This week on the Prodibi Pixel Magazine, we come back to our "Art is Awesome" series with a focus on the surrealist sensation Salvador Dali.
The man. The master. The marvel. Salvador Dali is one of the most celebrated artists of all time.
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About the artist
Salvador Dali (his full name was Salvador Domingo Felipe Jacinto Dalí i Domènech, 1st Marquis of Dalí de Púbol) was born on May 11, 1904 to parents Salvador Dali Cusi, a prominent notary, and Felipa Domenech Ferres, a gentle mother who often indulged young Salvador’s eccentric behavior.
As a child Dalí was taken to his brother's grave, who had died of gastroenteritis nine months earlier, and told by his parents that he was his brother's reincarnation, a concept which he came to believe. Of his brother, Dalí said, "[we] resembled each other like two drops of water, but we had different reflections." He "was probably a first version of myself but conceived too much in the absolute." Images of his long-dead brother would reappear embedded in his later works, including Portrait of My Dead Brother.
His mother Felipa was a devout Catholic and the elder Salvador an Atheist, which was a combination that heavily influenced their son’s worldview. Dali’s artistic talent was obvious from a young age, and both of his parents supported it—though it is known that the relationship with his disciplinarian father was strained. Ultimately, Dali’s raw creativity and defiant attitude would distance him from his father, but it would also become the cornerstone of his wildly imaginative artistic feats.
Dali spent his childhood and early adolescence in Figueres, in the Hispano-French School of the Immaculate Conception where he learned French, and breaks in the coastal village of Cadaques where his family had a summer home. There, he drew and painted the seaside landscape and met his early mentor Ramon Pichot. Cadaques is also where Dali’s parents built him his first art studio.
Dali’s tumultuous 1920s life perfectly reflected the decade’s “roaring” nickname. Four years after being accepted to the San Fernando Academy of Art in Madrid, he was expelled after refusing to be examined in the theory of art and declaring the examiners incompetent to judge him.
He experimented with futurism, impressionism and cubism, and during one of his several trips to Paris, movement leader Andre Breton exposed him to the world of Surrealism. In 1925, Dali had his first solo exhibition in Barcelona, and the decade saw his works showcased throughout the world. After leaving the Academy, Dali returned to Catalonia where his art became increasingly bizarre and even grotesque.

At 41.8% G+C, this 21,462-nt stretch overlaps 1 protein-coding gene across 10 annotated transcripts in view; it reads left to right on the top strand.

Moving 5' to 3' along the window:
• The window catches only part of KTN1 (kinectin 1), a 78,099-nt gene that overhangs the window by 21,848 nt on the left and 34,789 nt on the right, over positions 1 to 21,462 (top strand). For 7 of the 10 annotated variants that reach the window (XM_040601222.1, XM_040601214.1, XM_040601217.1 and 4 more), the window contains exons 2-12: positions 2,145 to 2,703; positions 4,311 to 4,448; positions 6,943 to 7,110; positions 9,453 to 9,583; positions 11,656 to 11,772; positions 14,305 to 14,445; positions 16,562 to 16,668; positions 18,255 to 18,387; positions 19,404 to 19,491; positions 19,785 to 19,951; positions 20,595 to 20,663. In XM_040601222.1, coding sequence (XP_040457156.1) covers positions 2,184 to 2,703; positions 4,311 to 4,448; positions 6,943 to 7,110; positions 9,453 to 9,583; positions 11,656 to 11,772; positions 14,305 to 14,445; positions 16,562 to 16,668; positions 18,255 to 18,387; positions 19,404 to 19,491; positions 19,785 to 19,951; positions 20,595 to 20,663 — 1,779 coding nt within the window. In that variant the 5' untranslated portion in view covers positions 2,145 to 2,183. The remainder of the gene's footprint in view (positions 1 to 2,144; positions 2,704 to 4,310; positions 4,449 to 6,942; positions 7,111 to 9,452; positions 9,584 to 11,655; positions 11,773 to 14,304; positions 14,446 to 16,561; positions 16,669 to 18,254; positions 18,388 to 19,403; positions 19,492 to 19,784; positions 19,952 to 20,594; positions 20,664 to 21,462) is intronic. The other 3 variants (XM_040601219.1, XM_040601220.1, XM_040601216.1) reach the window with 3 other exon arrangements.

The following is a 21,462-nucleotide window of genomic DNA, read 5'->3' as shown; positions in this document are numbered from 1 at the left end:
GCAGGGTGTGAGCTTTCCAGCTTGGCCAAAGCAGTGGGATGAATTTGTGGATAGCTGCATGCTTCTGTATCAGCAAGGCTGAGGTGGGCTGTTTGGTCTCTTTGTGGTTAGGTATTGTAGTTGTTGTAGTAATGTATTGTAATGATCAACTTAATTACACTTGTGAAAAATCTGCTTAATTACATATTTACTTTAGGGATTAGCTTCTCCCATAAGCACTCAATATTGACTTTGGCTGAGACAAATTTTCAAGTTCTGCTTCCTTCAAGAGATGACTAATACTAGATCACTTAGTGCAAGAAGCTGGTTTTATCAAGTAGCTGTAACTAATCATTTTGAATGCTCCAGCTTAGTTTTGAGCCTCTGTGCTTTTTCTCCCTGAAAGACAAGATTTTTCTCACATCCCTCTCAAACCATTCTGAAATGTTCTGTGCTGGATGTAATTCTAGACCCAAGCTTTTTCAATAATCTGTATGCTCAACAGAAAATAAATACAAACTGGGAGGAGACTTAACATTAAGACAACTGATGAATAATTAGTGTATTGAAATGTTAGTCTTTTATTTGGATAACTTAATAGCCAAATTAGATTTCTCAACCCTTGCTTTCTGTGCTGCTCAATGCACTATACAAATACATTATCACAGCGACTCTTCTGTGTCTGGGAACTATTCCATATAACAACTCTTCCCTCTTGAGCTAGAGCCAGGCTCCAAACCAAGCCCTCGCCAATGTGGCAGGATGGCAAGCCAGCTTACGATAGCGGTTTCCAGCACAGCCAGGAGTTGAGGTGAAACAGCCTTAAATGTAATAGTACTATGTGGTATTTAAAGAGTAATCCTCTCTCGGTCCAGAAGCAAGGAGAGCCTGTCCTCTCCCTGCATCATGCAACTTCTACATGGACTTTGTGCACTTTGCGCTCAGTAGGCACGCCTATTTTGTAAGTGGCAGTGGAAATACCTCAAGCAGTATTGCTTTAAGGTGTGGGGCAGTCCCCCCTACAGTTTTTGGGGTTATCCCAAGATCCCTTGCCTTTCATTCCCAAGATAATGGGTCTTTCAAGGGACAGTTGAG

The thirties watched Dali transform from a key figure in the Surrealist movement into its enemy, and Dali was definitely expelled from Surrealimsn in 1939 by Andre Breton. during this period, Dali was heavily influenced by the psychoanalysis of Sigmund Freud, whom he met in 1938.
Salvador Dali was in the heart of his classical period throughout the 1950s. He created nineteen large canvases characterized by meticulously detailed images of religious, historical and scientific themes, or what Dali called “nuclear mysticism.” He became obsessed with geometry, DNA, divinity and experimented heavily with visual illusions.
Even as he aged and his health began to decline, Salvador Dali remained resilient in his artistic quest to examine life from every possible angle. It is in 1975 that Dali painted his final masterwork, a mind-shattering visual illusion entitled "Gala Contemplating the Mediterranean Sea which at Twenty Meters Becomes the Portrait of Abraham Lincoln (Homage to Rothko)". It is now one of the most popular works among The Dali Museum’s permanent collection.
In the last years of his life, and following the death of his dear wife Gala, Dali painted less and less. Still fascinated by the ideas of immortality and the fourth dimension, his last works were mathematical in nature—challenging the plasticity of life as we know it.
He died of heart failure on January 23rd, 1989 at the age of 84 at the Teatro-Museo in Figueres where he lived.
To see more from Dali:
© Copyright 2019 Salvador Dali Museum, Inc. (The Dali)
Salvador Dali Images and Works © Copyright 2019 Salvador Dali
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